Always On My Mind
The climate isn't only on my mind at work. Here in my home state of New South Wales Australia, we are currently experiencing what is turning into the worst drought on record, worse than the millennium drought. This is leading to the drying up of our inland river systems, precipitous drops in Sydney’s water storages and the prospect that some inland towns may run out of water this summer (indeed, some towns are already surviving on trucked water). Images of mass fish kills, drought stricken live stock and wildlife are bringing this reality home to people in the city - we’ve started water restrictions and have switched on our desalination plant (The Government is considering doubling it size).
The latest IPCC Special Report on Climate Change and Land shows that over the past 60 years, global population growth and rises in per capita consumption of food, feed, fibre, timber and energy have caused unprecedented rates of land and freshwater use. These shifts have contributed to increasing net GHG emissions, loss of natural ecosystems and declining biodiversity. Agriculture, forestry, other land use and the global food system accounted for 21-37% of net anthropogenic emissions. The observed mean land surface air temperature has increased by 1.53°C (considerably more than the mean increase, which includes ocean surfaces). This warming has resulted in an increased frequency, intensity and duration of temperature related events, including heat waves and droughts. Climate change has already affected food security due to warming, changing precipitation patterns, and greater incidence of extreme events.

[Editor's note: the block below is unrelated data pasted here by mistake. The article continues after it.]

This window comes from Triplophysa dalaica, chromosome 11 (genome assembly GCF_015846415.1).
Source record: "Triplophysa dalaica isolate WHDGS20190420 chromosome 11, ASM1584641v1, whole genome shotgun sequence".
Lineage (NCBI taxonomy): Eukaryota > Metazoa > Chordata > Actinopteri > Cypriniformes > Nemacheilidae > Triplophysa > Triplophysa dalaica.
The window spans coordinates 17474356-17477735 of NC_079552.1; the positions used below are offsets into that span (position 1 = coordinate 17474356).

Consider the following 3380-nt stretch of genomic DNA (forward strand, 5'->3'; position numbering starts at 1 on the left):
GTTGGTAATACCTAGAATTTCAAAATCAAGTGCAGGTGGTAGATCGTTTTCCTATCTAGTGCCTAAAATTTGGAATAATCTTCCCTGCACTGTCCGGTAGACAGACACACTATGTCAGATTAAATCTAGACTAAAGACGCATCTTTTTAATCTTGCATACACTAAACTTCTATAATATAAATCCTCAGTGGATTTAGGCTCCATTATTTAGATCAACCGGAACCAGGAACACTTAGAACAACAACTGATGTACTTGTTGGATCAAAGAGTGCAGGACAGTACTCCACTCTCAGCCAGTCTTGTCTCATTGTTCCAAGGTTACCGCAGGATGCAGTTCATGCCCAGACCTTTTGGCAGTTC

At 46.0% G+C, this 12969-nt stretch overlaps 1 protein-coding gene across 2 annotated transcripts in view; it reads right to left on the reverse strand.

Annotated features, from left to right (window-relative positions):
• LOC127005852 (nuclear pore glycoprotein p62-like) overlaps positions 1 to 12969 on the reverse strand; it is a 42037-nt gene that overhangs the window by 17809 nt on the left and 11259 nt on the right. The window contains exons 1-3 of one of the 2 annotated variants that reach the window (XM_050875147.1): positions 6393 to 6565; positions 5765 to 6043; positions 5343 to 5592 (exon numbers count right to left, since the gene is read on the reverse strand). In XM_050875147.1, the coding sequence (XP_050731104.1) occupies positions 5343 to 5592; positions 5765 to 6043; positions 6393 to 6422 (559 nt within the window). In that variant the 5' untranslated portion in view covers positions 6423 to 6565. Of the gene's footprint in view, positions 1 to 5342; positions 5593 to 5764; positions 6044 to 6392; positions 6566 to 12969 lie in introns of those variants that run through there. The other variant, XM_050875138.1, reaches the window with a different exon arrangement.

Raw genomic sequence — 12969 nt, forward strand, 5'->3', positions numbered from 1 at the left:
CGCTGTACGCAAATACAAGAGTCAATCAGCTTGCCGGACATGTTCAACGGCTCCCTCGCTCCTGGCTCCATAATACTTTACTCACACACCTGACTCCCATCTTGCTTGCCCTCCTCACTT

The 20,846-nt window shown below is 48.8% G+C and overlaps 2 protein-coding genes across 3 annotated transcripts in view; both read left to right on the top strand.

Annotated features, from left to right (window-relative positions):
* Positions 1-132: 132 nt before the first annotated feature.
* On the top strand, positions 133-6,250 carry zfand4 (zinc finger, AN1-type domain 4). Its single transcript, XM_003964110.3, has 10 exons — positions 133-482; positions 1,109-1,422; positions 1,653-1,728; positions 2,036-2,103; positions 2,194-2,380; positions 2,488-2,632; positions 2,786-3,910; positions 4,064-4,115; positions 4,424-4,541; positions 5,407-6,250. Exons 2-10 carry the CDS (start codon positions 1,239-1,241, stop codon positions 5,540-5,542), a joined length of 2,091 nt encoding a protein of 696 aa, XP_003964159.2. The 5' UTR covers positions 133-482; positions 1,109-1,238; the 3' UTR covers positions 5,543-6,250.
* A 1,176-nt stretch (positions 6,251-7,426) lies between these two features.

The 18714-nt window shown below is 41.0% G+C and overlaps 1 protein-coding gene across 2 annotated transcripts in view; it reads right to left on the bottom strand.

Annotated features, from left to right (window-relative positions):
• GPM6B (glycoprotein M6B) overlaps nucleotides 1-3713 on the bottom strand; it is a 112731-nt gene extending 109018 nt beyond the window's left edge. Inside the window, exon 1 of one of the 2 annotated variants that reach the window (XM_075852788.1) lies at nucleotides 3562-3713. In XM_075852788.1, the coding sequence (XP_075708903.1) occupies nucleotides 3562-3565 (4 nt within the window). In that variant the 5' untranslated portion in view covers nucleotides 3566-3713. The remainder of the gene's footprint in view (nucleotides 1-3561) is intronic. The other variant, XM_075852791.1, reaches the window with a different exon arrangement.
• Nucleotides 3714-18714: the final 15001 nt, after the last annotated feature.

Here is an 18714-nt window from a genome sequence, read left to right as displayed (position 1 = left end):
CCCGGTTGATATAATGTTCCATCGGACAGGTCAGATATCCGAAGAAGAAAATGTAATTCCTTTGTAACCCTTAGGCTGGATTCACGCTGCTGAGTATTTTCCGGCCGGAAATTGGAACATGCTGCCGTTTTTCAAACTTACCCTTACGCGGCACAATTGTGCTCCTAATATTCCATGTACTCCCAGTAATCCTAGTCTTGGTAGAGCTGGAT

We here at ISSP are hoping that the 2019 Climate Action Summit on 23 September in New York will boost ambition, accelerate action, and inject urgency into the "race to the top" among countries, companies, cities and civil society: The momentum that is needed to achieve the ambitious objectives of the Paris Agreement and Sustainable Development Goals.
As sustainability professionals, we play a vital role in facilitating socio-economic choices that can reduce or exacerbate climate related risks as well as influence the rate of temperature increase. This responsibility is a central theme at our upcoming Global Congress, convened in partnership with the Association of Climate Change Officers (working sessions and plenaries just announced!).
If you haven't already, I encourage you to follow or join our ongoing dialogue about the event on SocialLink (contact email@example.com if you have any trouble logging in). We have been talking about how the Congress will be different and what you will gain from making time to attend next December.